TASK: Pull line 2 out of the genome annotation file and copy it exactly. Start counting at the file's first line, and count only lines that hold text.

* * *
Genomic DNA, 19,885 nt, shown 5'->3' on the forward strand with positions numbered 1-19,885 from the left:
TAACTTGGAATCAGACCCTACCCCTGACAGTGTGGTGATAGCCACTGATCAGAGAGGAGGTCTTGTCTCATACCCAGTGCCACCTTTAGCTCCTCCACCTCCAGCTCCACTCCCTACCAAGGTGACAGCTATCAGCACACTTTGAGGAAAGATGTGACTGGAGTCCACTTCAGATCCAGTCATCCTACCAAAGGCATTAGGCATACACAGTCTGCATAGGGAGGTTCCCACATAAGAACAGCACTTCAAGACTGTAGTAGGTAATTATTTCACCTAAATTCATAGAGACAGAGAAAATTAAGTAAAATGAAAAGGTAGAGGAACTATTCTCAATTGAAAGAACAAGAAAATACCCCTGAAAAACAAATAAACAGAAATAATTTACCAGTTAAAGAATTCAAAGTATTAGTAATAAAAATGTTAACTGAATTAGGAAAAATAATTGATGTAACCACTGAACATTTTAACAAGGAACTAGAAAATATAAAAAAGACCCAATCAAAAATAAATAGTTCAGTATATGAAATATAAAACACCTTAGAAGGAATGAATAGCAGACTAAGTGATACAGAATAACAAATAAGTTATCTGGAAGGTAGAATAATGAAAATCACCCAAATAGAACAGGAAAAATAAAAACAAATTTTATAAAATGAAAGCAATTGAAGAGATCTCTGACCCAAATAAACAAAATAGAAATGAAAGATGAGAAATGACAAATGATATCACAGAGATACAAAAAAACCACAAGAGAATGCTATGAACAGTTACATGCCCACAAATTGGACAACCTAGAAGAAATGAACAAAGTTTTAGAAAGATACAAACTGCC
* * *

TAACTTGGAATCAGACCCTACCCCTGACAGTGTGGTGATAGCCACTGATCAGAGAGGAGGTCTTGTCTCATACCCAGTGCCACCTTTAGCTCCTCCACCTCCAGCTCCACTCCCTACCAAGGTGACAGCTATCAGCACACTTTGAGGAAAGATGTGACTGGAGTCCACTTCAGATCCAGTCATCCTACCAAAGGCATTAGGCATACACAGTCTGCATAGGGAGGTTCCCACATAAGAACAGCACTTCAAGACTGTAGTAGGTAATTATTTCACCTAAATTCATAGAGACAGAGAAAATTAAGTAAAATGAAAAGGTAGAGGAACTATTCTCAATTGAAAGAACAAGAAAATACCCCTGAAAAACAAATAAACAGAAATAATTTACCAGTTAAAGAATTCAAAGTATTAGTAATAAAAATGTTAACTGAATTAGGAAAAATAATTGATGTAACCACTGAACATTTTAACAAGGAACTAGAAAATATAAAAAAGACCCAATCAAAAATAAATAGTTCAGTATATGAAATATAAAACACCTTAGAAGGAATGAATAGCAGACTAAGTGATACAGAATAACAAATAAGTTATCTGGAAGGTAGAATAATGAAAATCACCCAAATAGAACAGGAAAAATAAAAACAAATTTTATAAAATGAAAGCAATTGAAGAGATCTCTGACCCAAATAAACAAAATAGAAATGAAAGATGAGAAATGACAAATGATATCACAGAGATACAAAAAAACCACAAGAGAATGCTATGAACAGTTACATGCCCACAAATTGGACAACCTAGAAGAAATGAACAAAGTTTTAGAAAGATACAAACTGCC